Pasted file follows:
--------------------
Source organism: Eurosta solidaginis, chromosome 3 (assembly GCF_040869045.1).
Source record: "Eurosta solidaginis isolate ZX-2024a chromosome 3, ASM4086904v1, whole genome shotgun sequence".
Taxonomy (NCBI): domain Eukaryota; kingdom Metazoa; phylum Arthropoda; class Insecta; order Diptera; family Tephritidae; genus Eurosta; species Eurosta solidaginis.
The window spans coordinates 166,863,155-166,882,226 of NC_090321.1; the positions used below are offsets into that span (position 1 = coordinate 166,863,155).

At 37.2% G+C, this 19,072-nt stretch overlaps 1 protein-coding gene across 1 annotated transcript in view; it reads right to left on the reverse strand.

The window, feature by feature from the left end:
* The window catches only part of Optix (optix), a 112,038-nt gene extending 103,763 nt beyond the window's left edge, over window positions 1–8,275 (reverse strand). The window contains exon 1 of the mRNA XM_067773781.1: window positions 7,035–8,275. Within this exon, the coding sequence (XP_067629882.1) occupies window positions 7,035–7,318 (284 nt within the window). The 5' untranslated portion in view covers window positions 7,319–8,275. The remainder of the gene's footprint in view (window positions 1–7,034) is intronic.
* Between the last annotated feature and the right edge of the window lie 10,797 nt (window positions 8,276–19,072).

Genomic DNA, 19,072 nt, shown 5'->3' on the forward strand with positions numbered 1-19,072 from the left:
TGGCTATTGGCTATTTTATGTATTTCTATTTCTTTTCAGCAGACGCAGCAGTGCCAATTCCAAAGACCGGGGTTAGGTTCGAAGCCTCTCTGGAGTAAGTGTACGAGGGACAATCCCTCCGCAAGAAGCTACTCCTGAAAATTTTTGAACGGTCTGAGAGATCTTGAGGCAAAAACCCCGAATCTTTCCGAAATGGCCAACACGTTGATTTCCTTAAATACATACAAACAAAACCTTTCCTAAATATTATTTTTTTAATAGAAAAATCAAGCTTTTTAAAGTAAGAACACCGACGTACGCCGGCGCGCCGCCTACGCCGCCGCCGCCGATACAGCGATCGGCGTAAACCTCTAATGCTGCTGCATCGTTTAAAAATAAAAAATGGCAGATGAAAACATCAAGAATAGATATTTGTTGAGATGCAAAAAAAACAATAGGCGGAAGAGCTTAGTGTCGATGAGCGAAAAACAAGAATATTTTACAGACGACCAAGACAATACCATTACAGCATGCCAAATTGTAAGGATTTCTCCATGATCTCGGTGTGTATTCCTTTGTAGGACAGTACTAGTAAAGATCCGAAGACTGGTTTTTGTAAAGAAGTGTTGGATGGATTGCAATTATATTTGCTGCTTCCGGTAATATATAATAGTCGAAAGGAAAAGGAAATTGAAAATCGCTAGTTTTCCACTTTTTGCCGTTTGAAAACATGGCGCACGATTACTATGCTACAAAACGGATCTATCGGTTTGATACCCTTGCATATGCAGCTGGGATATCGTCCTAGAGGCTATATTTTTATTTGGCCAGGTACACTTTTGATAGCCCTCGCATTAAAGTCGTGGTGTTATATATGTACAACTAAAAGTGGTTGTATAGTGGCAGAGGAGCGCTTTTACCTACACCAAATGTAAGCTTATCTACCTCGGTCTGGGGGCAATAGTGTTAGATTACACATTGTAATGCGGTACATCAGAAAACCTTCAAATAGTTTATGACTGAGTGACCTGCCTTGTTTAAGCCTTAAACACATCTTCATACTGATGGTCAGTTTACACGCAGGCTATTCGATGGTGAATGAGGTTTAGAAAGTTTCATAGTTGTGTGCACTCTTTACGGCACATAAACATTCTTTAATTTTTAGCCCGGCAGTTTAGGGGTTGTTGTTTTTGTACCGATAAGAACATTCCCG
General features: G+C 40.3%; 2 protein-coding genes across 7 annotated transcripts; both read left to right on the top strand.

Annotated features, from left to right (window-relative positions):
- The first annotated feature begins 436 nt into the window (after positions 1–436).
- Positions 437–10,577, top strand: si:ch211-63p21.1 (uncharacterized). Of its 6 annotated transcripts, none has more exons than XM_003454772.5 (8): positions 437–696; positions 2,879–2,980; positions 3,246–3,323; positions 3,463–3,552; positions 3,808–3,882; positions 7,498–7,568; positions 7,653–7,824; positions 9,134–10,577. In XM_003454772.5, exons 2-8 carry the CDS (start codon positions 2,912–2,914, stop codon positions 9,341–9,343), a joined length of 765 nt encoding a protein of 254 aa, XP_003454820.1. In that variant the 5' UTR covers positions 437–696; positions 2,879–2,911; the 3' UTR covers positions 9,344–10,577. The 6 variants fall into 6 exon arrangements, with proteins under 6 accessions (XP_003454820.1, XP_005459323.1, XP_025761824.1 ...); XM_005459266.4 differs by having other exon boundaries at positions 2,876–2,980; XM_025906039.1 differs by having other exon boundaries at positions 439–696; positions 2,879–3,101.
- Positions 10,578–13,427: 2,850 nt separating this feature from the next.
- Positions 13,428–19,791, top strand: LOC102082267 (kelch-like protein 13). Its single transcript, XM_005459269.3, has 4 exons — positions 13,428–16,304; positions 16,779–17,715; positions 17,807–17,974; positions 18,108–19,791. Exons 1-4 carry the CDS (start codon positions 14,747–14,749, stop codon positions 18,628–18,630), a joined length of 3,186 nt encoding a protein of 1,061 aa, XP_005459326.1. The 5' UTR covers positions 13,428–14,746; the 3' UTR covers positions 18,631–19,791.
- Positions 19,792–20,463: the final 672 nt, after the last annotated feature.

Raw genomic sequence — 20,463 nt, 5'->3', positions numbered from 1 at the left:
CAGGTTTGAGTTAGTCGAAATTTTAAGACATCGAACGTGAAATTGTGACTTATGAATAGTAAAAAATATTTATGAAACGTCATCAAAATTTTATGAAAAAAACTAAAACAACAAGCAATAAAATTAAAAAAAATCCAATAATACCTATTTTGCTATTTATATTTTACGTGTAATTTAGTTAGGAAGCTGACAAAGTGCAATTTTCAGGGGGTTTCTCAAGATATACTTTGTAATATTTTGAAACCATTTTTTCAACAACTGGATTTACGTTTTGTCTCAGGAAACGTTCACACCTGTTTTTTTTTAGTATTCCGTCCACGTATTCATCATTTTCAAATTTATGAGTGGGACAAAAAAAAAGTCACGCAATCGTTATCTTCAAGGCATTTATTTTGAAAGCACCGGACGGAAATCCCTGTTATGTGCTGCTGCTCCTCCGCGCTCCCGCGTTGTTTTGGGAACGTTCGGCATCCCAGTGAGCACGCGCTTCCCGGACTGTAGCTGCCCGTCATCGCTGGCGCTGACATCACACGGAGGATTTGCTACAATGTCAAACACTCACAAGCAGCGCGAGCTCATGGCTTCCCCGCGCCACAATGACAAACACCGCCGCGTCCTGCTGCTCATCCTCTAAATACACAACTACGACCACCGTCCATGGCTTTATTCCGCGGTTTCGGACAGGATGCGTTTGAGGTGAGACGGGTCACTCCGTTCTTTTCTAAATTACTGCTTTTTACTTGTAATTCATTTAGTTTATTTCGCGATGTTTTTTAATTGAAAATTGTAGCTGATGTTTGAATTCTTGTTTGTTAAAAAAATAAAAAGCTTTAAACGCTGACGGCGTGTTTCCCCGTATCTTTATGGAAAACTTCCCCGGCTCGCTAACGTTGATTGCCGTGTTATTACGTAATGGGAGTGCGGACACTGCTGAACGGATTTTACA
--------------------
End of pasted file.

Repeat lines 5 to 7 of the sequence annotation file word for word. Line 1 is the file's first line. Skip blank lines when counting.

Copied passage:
At 37.2% G+C, this 19,072-nt stretch overlaps 1 protein-coding gene across 1 annotated transcript in view; it reads right to left on the reverse strand.

The window, feature by feature from the left end:
* The window catches only part of Optix (optix), a 112,038-nt gene extending 103,763 nt beyond the window's left edge, over window positions 1–8,275 (reverse strand). The window contains exon 1 of the mRNA XM_067773781.1: window positions 7,035–8,275. Within this exon, the coding sequence (XP_067629882.1) occupies window positions 7,035–7,318 (284 nt within the window). The 5' untranslated portion in view covers window positions 7,319–8,275. The remainder of the gene's footprint in view (window positions 1–7,034) is intronic.